In creating the Twin Peaks Love Theme, Lynch came down to Badalamenti’s office one day to share his idea for a series called Northwest Passage. Angelo recalls, “He sat down next to me at the keyboard and said, ‘I haven’t shot anything, but it’s like you are in a dark woods with an owl in the background and a cloud over the moon and sycamore trees are blowing very gently.’ I started to press the keys for the opening chord to Twin Peaks Love Theme because it was the sound of that darkness… The words inspired me.”
Other than being a prolific film composer whose creative influence helped shape the cultural landscape of the late 20th century into the present, Badalamenti is a brilliant and animated storyteller who has some incredible stories to share, tales that go off in all directions and involve significant people and historical events – but are always rooted in the music. His music.
The vast scope of his talents have ranged from his musical contribution to the 1992 Summer Olympics, to a charity project in which David Bowie and Bono vied for the opportunity to sing on the composer’s rendition of Gershwin’s, A Foggy Day in London Town. (Bowie called in first!)
One especially poignant story he told us involves an incident with Sir Paul McCartney at Buckingham Palace. Angelo tells it, “I got a call from his office: “Paul would love for you to come out to Abbey Road Studios for an orchestration project; it would be you and him and the engineer and an orchestra.” I said, “I’m too busy on a movie.” They come back with, “Paul will do anything, he’s gotta have you. We’ll send you on Concorde back and forth.” I go out and meet with Paul. I’m rehearsing the orchestra, everything is going great and he comes over to where I am by the conductor. “Stop the orchestra, it sounds fine,” he says, “and let me tell you this: I was invited by the Queen’s office to perform forty minutes of my music at Buckingham Palace to celebrate her birthday. I was very excited. So the night of her birthday, my band is on stage, I’m about to go on and the Queen comes by and says ‘Mr. McCartney, it was so lovely to see you today. ’ And I said, ‘ Your Highness, thank you so much, I’m honored. I’m gonna go up and perform for you.’ ‘Oh, Mr. McCartney, I’m so sorry, I can’t stay. It’s five minutes of eight – I must go upstairs and watch ‘Twin Peaks.’” And Paul punched me on my arm; I’m still black and blue!”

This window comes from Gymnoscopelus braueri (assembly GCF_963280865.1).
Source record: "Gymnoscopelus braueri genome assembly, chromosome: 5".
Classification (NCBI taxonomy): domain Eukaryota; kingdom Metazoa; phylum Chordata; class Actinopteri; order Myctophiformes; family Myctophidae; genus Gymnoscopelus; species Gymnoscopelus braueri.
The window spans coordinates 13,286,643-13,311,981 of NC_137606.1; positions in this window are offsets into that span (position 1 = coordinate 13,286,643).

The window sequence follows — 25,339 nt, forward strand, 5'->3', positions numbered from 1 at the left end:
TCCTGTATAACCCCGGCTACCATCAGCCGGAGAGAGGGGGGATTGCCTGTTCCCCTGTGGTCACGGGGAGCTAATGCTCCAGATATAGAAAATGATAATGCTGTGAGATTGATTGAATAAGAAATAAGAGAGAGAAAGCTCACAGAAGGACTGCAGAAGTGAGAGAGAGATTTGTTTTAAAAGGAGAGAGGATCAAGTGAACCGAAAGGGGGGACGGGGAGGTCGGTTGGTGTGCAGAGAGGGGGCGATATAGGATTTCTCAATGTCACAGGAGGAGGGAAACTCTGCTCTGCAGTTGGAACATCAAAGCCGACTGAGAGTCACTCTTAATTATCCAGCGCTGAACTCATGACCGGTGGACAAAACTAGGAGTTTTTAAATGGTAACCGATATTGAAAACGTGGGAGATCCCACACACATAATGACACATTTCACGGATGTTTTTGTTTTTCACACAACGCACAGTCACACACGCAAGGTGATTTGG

However, things weren’t always so peachy-keen for Angelo. He experienced his fair share of trials along the way, and attributes his success to a positive demeanor, the ability to be bold, yet charming, and most importantly: being in the right place at the right time.
He was kind enough to have us over to interview and photograph him at his home in New Jersey. Photographer Sasha Maslov strove to capture Badalamenti’s expressiveness and his energy through his photographs, in which the composer seems to emerge out of an infinite darkness in the background.
Join us for the full interview as we discuss in-depth his creative journey: What brought him from Bensonhurst to Blue Velvet to The Beach, and his hurdles and breakthroughs along the way.